Electronic evidence is very common in today's divorces.
If you're like most people, you use electronic communications on a daily basis. You may send an email to a distant relative or business acquaintance, log on to a social media site to check in with an old friend, fire off a text message to let your babysitter know you're running a bit late, or post an update about the bad day you just had. With all these online resources at our disposal, it's easy to rely on our electronic connections for business and personal purposes.
Something we may not fully comprehend, however, is the way in which our online and real lives may intersect, particularly in the event of a divorce.
The social media goldmine
Some of us use social media like a diary or journal of sorts, telling each of our friends about the minutiae of our day in exhausting detail. We share everything, both the highs and lows, in emotion-filled missives. That can be cathartic; to vent out frustrations or appeal for commiseration about a tough issue we're dealing with can make things easier to handle. The same desire for online support or affirmation can, somewhat counterintuitively, be problematic during a divorce, though.
Nowadays, social media sites like Facebook, Twitter, LinkedIn and more are potential goldmines of evidence in divorce cases. Negative comments about your spouse, even if true, can be used as evidence of bad faith, intransigence, or alienation of a child's affections. Positive comments about your spouse can be used to rebut your own claim of bad faith or poor parenting. A mention of a new big-ticket purchase could fly in the face of a financial disclosure saying that you can't afford to pay child support or alimony.
Looking at it from another perspective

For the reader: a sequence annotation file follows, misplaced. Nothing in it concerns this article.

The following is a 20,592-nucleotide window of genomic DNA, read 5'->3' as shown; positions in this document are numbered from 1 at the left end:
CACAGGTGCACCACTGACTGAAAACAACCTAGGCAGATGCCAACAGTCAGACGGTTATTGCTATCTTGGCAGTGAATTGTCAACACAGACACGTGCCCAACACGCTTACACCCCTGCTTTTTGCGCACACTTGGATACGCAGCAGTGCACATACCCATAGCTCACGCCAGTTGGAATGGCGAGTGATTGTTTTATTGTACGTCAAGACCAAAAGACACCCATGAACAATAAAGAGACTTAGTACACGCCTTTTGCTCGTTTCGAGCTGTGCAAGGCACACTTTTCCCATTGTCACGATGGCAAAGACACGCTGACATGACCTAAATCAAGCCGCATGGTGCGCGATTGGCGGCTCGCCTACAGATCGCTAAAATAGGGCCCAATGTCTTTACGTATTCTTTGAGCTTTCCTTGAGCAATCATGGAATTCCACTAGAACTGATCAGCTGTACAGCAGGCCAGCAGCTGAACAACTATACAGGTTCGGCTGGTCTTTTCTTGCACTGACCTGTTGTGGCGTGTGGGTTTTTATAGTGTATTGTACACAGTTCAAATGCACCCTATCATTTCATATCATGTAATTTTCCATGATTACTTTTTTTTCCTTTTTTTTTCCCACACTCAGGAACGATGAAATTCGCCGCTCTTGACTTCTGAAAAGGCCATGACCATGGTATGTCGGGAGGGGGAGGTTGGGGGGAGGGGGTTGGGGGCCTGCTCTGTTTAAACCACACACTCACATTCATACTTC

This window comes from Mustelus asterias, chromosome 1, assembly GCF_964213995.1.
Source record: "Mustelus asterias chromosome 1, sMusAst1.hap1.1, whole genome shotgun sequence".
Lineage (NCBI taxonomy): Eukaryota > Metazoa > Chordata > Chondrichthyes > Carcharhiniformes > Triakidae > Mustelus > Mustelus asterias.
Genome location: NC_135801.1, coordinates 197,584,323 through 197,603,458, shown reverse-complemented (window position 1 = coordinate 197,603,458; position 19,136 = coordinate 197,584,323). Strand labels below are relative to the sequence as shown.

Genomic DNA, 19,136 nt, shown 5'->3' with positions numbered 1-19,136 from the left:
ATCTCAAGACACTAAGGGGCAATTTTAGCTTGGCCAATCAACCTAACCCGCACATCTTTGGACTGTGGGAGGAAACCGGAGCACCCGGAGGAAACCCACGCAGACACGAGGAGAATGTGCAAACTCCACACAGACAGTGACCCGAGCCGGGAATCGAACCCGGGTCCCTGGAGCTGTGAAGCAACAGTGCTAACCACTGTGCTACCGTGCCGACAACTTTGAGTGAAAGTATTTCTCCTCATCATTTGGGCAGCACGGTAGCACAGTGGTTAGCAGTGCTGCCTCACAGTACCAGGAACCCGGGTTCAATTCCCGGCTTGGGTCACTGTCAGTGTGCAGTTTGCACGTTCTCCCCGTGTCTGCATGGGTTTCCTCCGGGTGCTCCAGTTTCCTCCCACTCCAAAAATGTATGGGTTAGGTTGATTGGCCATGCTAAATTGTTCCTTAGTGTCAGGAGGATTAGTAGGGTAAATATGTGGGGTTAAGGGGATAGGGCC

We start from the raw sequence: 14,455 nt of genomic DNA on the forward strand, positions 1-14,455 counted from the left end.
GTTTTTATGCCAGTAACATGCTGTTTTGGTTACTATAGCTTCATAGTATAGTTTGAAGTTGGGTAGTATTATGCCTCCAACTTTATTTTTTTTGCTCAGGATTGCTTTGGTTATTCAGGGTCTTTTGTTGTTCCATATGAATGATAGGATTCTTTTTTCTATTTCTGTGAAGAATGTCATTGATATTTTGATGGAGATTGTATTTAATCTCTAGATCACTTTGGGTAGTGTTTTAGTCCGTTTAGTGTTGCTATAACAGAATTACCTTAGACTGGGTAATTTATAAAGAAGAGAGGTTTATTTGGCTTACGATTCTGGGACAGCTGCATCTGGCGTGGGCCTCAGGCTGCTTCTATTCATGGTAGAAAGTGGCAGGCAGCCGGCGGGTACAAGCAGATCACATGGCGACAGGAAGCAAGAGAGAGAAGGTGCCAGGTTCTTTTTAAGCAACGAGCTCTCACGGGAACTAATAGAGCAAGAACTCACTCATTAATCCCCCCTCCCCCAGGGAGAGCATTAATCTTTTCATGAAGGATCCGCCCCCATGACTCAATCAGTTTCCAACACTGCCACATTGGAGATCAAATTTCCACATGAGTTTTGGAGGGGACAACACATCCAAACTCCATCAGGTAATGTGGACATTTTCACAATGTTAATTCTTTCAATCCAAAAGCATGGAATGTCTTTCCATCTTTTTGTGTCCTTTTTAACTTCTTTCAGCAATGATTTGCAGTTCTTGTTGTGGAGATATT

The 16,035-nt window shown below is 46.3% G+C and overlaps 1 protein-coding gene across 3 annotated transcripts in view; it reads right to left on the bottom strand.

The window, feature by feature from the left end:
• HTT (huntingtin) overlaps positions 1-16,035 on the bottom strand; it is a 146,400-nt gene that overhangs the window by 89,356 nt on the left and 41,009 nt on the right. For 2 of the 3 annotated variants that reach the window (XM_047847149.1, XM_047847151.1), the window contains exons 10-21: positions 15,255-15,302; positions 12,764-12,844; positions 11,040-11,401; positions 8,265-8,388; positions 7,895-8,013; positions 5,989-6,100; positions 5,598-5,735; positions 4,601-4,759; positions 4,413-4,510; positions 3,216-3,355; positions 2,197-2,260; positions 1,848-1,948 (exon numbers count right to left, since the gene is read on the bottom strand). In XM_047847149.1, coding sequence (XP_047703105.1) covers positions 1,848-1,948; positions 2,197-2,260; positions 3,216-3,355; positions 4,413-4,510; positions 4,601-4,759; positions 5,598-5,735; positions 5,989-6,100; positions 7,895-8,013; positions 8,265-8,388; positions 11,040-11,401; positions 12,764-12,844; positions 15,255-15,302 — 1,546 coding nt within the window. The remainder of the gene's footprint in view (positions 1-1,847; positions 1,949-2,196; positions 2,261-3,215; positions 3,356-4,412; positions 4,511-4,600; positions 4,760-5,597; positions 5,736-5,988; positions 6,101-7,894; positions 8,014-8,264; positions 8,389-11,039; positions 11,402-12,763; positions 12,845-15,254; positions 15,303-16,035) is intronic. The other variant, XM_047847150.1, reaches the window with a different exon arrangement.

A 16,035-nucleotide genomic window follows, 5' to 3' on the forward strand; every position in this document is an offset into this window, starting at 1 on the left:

Emails and text messages, as well as GPS coordinates, directions and location "check-ins" can also be discovered and potentially used against you in a family law proceeding. Were you out with a friend instead of at home with your children? Think of how that would appear to a judge handling your custody case, and how it could be negatively "spun" by your spouse.
The best practice is to totally refrain from any online posting (Facebook, blogs, etc.) or messages (texts, Twitter, What's App, etc.) which deal with your spouse, the parenting plan, finances, assets, or any other issue in your court case. Even the most carefully controlled online communications can usually be discoverable by an expert in computer forensics, and cached web pages, screenshots, printouts and more can be found days, weeks or months after something was erased or deleted. In divorce cases, digital silence is golden.
Family law cases can be incredibly stressful, emotional and difficult. They are also best handled by someone with experience in the family court system who can remain objective and give you the guidance necessary to avoid making costly mistakes. To discuss your contested family law issues with a skilled attorney at Clement Law Center, call the firm toll free at 888-351-6779 or locally at 253-336-3607, or contact them online today.